Saturday 2 October 2021

Desert Forces


... or pretty much, what I did during New Zealand's second COVID lockdown.

So the goal was to do something with the hordes of 20mm figures that had been replaced by newer sculpts and companies and recklessly stuffed in a box, and had come home from far to many Bring and Buys.

The second goal was to find a game and a way to teach my stepson about losing during a game, especially your 'favourite' figure of the day.

The result was a Black Powder supplement - greatly simplified with the addition of heroes, magic, monsters and machines, desert scenery and the desert forces themselves - which were meant to be reinforced by Redbox's Dark Alliance Mummies and Anubis army, which have as yet, failed to show up from muster - international shipping being what it is.

Excellent Adventures - Black Powder Supplement

I grabbed Hordes of the Things, Warmaster Revolution and Black Powder V2 and munged the first two into the third. What resulted was an exceptionally fun, and funny, not to be taken seriously supplement which worked really well - with very little rule changes for core BP rules.

We had hordes, steam tanks, Giger-moths, stoic British infantry, and crazy magicians firing off their fizzing silliness all over the place. Instead of trying to 'win' the object was to tell the 'story' and not mind which side you were on or who won - I guess teaching how to lose before teaching how to win - sounds counterintuitive I know, but I don't think we've laughed so much in ages.


Building upon previous desert escapades, we updated the Temple of Seth with a couple of extensions.

Then, 'build a pyramid' he said, 'from the bricks we made from das' he said, 'it'll be fun'.
Ten hours later and we have a small pyramid, which I have to admit, set the scene nicely, even for the pyramids in northern Sudan (who knew they had them???)
And of course you have to have an abandoned fort and a hastily erected stone defence robbed from said pyramid (see the 'good guy' photos for the stone defence).

The 'Bad Guys'

The bad guys, in a homage to Indiana Jones baddies, red and black theme and warriors from the Esci Set 238 Muslim Warriors and Italeri Set 6010 Saracen Warriors, flying horrors from Eagle Games Egyptian 'Age of Mythology' sprue, and a giant Djinn from the 25mm Ral Partha range.

Led by a great As-Sihr (magician) and hell bent on reaching the pyramid cemetery at Meroe to raise the dead and basically do 'bad things'.

Classic hordes of bad guys for your chosen heroes to fight, backed by a mighty Djinn hero.

The red and black certainly put colour on the board and the forces were finished off by further Eagle Games Egyptian sculpts of various monsters - used in a summoning/charm spell during the shooting round.

The 'Good Guys'

A lot of these were re-based from various HoTT forces and further photos can be found here.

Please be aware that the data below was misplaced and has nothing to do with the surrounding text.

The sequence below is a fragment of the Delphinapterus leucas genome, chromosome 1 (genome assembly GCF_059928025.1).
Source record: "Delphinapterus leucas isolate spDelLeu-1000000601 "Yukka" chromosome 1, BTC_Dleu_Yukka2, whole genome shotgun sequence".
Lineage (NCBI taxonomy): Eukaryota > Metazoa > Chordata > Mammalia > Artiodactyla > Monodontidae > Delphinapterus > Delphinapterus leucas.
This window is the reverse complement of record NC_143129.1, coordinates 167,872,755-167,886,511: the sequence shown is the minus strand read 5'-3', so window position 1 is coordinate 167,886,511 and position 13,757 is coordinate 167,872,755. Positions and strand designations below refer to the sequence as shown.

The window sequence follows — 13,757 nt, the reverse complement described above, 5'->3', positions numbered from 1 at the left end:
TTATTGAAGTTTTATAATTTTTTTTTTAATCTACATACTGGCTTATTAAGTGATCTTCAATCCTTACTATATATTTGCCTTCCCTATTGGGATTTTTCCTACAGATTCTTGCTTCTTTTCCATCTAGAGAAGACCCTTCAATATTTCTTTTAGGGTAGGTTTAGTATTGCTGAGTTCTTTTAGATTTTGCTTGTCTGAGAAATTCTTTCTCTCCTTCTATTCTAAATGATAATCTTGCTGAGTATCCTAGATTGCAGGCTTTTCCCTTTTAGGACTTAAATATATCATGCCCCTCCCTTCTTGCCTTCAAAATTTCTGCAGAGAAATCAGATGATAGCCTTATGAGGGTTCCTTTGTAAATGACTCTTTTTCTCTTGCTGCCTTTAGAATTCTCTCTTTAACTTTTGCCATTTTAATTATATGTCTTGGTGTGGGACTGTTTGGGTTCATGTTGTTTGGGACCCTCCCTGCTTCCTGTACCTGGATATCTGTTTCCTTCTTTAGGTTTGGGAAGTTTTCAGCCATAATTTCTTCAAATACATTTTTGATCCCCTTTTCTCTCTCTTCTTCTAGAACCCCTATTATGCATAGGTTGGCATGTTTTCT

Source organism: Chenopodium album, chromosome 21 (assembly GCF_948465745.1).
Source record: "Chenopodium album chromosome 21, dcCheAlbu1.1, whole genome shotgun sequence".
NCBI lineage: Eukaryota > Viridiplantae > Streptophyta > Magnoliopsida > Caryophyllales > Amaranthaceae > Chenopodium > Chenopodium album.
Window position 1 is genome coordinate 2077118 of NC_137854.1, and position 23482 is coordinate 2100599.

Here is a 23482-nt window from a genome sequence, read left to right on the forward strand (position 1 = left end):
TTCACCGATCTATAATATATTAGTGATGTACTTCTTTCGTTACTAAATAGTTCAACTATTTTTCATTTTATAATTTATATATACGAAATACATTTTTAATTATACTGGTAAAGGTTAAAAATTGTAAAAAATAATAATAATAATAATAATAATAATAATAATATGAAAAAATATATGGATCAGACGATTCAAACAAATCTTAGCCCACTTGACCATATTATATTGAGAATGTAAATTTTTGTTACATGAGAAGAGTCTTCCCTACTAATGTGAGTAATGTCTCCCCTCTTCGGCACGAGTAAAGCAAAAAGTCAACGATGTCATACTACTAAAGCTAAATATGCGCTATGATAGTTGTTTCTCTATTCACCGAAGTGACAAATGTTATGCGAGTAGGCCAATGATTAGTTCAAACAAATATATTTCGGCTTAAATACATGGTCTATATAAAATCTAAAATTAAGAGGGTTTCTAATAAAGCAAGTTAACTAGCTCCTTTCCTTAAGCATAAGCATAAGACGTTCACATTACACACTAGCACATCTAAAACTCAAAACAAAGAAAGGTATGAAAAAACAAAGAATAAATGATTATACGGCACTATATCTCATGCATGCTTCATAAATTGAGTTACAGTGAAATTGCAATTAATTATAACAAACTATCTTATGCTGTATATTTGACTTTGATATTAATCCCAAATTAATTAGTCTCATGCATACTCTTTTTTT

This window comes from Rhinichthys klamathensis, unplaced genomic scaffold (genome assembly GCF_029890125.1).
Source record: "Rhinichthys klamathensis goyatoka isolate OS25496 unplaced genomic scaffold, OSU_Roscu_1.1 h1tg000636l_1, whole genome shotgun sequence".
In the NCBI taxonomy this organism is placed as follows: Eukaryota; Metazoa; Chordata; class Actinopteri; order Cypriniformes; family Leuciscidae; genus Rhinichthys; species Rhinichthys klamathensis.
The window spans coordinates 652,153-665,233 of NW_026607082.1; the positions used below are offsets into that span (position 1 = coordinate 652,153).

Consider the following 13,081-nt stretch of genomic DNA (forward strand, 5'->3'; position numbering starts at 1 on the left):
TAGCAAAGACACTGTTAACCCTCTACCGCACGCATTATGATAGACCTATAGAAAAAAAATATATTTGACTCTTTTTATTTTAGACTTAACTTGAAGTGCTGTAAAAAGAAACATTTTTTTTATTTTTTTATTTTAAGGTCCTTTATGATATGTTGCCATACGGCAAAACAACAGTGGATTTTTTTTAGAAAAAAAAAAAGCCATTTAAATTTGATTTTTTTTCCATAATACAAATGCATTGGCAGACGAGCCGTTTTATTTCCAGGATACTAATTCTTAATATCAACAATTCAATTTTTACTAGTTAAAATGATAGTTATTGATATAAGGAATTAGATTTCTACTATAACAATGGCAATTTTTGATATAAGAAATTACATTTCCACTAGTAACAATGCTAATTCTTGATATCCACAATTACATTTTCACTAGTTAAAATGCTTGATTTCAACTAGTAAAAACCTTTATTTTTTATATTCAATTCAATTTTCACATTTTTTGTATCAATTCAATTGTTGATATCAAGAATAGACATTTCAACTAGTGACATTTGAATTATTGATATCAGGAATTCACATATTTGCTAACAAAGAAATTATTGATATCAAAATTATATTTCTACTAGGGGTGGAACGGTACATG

Victoria's Forces

Stirling lads from various regiments stationed at Suakin, set out to chase and confront the As-Sihr forces. 

Mostly drawn from the old Esci Set 232Colonial India British Infantry and A Call To Arms Set 57 British Infantry Zulu War boxes of 1/72 awesomeness.

Including a regiment ordered to wear their red coats - one last time - to show the As-Sihr forces they were just as 'red' blooded as they were.

Inspired, many of the KRRC donned their old dark green for the coming battle.

The rest of the forces wore their new khaki smocks.

The special brigade (the only one with red epaulets) were led by their general.

Even a regimental chaplain volunteered to meet the As-Sihr and all their magical fizzing silliness, quoting "This maniacal fuddery-duddery just won't do!" - essentially a 'magician' that uses the Dwarven 'dispel magic' spell from Warmaster,
Envigoured by their comrades, the Camel Regiment joined in also, ditching their camels for local ponies - Italeri converted confederate cavalry.
Dismounted, the Camel Regiment loved to blow their own horn - Esci conversions.
Lost in the desert, a Major and his colleagues struggle on.

Some gas-powered Giger-moths for scouting and machine gun action.

A hero in a steam-driven armoured car joined the fray.

Along with a steam-driven tank (converted from Emhar, I think)

Sepoy Regiment

Worried by the rate at which the As-Sihr forces were drawing supporters from across the northern Sudan, the British dispatched reinforcements from India in the form of some Sepoys and cavalry. Drawn from the same Esci set above and Strelets Set 057 Bengal Lancers.

The general and some light foot troops.

A full regiment of Sepoys was a welcome sight given what faced the force at the Meroe pyramid cemetery.

As fierce as any British soldier.

Drawn from all over India.

The Indian 'lights' were a welcome addition for scouting and flank duties.

Those Caught In-between

The Mahdi's and Local Forces

Forces to make up the numbers on either side, depending on who they choose to support.

The addition of Red Sea pirates never hurt.

Madhist rifle-armed forces to make up more numbers.

A company of 'imports' from the Northern Frontier.

Most Excellent Adventures

So, having reused many very old bits and pieces, some most excellent adventures were had in the northern Sudanese desert. I might cobble together the additional rules for the future and wasn't really surprised that the magic from Warmaster fit right in to Black Powder given the lineage of these rulesets.

The heroes, machines and monsters required an adjustment of thinking for unit sizes (We only used Small and Tiny units for 'company-level' units), but all in all a completely unexpected success and now these figures can be used by a subsequent generation - as well as this one :)

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